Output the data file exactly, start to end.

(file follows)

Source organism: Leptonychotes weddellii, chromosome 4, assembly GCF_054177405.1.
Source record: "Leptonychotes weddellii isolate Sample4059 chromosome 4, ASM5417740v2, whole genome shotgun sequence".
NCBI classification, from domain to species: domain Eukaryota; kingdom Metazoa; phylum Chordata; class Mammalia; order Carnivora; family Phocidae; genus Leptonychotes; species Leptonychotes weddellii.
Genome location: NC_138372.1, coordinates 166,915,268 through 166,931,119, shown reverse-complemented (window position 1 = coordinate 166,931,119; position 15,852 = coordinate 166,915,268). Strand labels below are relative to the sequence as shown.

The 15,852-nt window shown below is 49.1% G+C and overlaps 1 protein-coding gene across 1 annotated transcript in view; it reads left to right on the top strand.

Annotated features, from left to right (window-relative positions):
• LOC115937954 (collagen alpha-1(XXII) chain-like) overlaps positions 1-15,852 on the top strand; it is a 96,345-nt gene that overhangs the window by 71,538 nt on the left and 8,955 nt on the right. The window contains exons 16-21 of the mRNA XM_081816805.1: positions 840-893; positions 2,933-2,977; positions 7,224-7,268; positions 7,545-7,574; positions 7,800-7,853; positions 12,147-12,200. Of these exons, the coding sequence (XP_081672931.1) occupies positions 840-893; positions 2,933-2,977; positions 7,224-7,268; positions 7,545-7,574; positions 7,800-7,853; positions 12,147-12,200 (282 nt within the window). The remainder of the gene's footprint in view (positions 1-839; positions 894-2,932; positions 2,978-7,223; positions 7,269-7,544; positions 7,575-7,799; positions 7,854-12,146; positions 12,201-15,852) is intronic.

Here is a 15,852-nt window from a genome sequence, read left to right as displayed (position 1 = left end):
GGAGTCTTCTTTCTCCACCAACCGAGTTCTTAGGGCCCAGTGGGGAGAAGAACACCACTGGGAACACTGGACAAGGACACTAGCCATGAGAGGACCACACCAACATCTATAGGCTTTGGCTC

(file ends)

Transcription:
Source organism: Leptonychotes weddellii, chromosome 4, assembly GCF_054177405.1.
Source record: "Leptonychotes weddellii isolate Sample4059 chromosome 4, ASM5417740v2, whole genome shotgun sequence".
NCBI classification, from domain to species: domain Eukaryota; kingdom Metazoa; phylum Chordata; class Mammalia; order Carnivora; family Phocidae; genus Leptonychotes; species Leptonychotes weddellii.
Genome location: NC_138372.1, coordinates 166,915,268 through 166,931,119, shown reverse-complemented (window position 1 = coordinate 166,931,119; position 15,852 = coordinate 166,915,268). Strand labels below are relative to the sequence as shown.

The 15,852-nt window shown below is 49.1% G+C and overlaps 1 protein-coding gene across 1 annotated transcript in view; it reads left to right on the top strand.

Annotated features, from left to right (window-relative positions):
• LOC115937954 (collagen alpha-1(XXII) chain-like) overlaps positions 1-15,852 on the top strand; it is a 96,345-nt gene that overhangs the window by 71,538 nt on the left and 8,955 nt on the right. The window contains exons 16-21 of the mRNA XM_081816805.1: positions 840-893; positions 2,933-2,977; positions 7,224-7,268; positions 7,545-7,574; positions 7,800-7,853; positions 12,147-12,200. Of these exons, the coding sequence (XP_081672931.1) occupies positions 840-893; positions 2,933-2,977; positions 7,224-7,268; positions 7,545-7,574; positions 7,800-7,853; positions 12,147-12,200 (282 nt within the window). The remainder of the gene's footprint in view (positions 1-839; positions 894-2,932; positions 2,978-7,223; positions 7,269-7,544; positions 7,575-7,799; positions 7,854-12,146; positions 12,201-15,852) is intronic.

Here is a 15,852-nt window from a genome sequence, read left to right as displayed (position 1 = left end):
GGAGTCTTCTTTCTCCACCAACCGAGTTCTTAGGGCCCAGTGGGGAGAAGAACACCACTGGGAACACTGGACAAGGACACTAGCCATGAGAGGACCACACCAACATCTATAGGCTTTGGCTC